However, as can be seen in the graph above from the Aviation Safety Network, the last forty years have seen a dramatic reduction in the rate of airline crashes, by about an order of magnitude. (The graph expresses this in terms of accidents per million flights. Since airplane crashes tend to happen on takeoff or landing, with accidents during the rest of the flight very uncommon, this is probably a better indicator than crashes per passenger-miles.)
This improvement was the result of a concerted and continuing focus on determining why air crashes occurred and then seeking to eliminate as much as possible the underlying root causes, whatever they might be. The campaign was carried out under the auspices of government agencies (including FAA, NASA, and the NTSB) with the cooperation of airlines, airplane manufacturers, and pilots and the pilots’ union.
We can imagine a similar officially-sponsored and supported campaign focused on driving to zero the number of police killings. However the two situations are different in the ways incentives are aligned (or not aligned, as the case may be).
For example, air crashes typically result in the deaths of both pilots and passengers, so pilots have just as much incentive to avoid crashes as passengers. However in police killings there is a conflict between officers’ desires to protect themselves from harm and the interests of those whom they encounter in preserving their own lives. Incenting officers to be less ready to resort to deadly force will be easier if other measures are seen to make policing less risky.
Airline pilots and police officers are also both unionized, and like other unions pilot and police unions are incented to put the private interests of their own members before the interests of others, including the general public. In the case of airline crashes the pilots’ union was and is concerned that pilots not be unfairly blamed for crashes in which pilot error, even if present, was but one factor among many in causing a crash. Similarly, police unions may be more or less resistant to measures to reduce police killings depending on the extent to which those measure focus on the immediate behavior of officers as opposed to larger organizational issues.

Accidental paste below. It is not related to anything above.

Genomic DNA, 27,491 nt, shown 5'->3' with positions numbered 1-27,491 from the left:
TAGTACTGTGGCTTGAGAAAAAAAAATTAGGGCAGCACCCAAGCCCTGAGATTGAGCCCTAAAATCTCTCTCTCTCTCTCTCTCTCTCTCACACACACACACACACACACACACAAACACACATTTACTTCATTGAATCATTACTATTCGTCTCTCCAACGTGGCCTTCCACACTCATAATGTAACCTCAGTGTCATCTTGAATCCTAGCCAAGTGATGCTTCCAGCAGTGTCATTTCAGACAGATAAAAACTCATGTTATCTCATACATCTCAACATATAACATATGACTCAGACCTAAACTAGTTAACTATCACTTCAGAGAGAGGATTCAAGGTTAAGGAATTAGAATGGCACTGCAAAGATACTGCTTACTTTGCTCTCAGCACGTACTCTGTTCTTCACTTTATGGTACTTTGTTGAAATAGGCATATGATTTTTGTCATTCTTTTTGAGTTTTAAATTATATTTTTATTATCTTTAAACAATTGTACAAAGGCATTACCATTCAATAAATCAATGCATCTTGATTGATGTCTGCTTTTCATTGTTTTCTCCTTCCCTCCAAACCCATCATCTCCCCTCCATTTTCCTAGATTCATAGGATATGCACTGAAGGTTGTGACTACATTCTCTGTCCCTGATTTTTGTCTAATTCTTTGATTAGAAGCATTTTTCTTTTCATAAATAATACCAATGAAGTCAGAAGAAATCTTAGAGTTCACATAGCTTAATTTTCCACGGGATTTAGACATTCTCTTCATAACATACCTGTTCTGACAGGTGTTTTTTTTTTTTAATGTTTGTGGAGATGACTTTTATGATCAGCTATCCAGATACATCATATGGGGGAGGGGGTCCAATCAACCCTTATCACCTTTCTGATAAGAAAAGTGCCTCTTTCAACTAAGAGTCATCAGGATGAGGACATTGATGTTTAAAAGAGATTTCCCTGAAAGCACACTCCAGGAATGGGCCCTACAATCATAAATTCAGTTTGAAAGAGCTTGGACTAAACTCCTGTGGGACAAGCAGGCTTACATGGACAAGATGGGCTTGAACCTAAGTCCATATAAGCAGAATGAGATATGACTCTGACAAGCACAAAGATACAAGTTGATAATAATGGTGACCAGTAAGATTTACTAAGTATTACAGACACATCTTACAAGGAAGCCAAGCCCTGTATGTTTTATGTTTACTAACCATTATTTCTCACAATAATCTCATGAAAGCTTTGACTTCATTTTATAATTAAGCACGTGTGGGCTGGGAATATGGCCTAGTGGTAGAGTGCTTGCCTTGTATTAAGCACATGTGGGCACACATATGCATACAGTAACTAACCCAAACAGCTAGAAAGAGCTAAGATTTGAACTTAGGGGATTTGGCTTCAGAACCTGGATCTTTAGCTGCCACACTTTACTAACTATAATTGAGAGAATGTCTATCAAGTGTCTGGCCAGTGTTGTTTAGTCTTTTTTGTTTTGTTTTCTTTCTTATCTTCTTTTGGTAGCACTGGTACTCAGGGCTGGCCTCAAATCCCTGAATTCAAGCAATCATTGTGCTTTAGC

Finally, and perhaps most important, social, economic, and political elites had a major interest in improving air safety, since especially prior to cheap airfares they were much more likely to travel by air than typical people. However, from the perspectives of elites the killing by police of unarmed people is a problem that happens to someone else, and rarely if ever to them, and thus they have no direct interest in addressing it. Crime levels in general can affect them, but again they have ways of removing themselves from the problem, ways that are not available to ordinary people. Even political elites may not have a direct interest in solving the issue, if their electoral success doesn’t depend on addressing it.
So, to recap: I think the fate of Maryland is tied to the fate of Baltimore, the fate of Baltimore is tied to the success (or lack thereof) in reducing crime to levels comparable to those of cities like DC and New York, reducing crime in Baltimore will depend on policing that promotes cooperation in that portion of the public that has the most interactions with police, and that in turn requires addressing the problem of police killings and police violence in general.
While activists can promote new visions of how policing can be improved, as the Campaign Zero activists have done, in the end only elites, and in particular political elites—including those who populate the guest lists for the Elevate Maryland podcasts—are in a position to do what needs to be done to create an effective and responsible police force in Baltimore. Time will tell whether they are up to the task.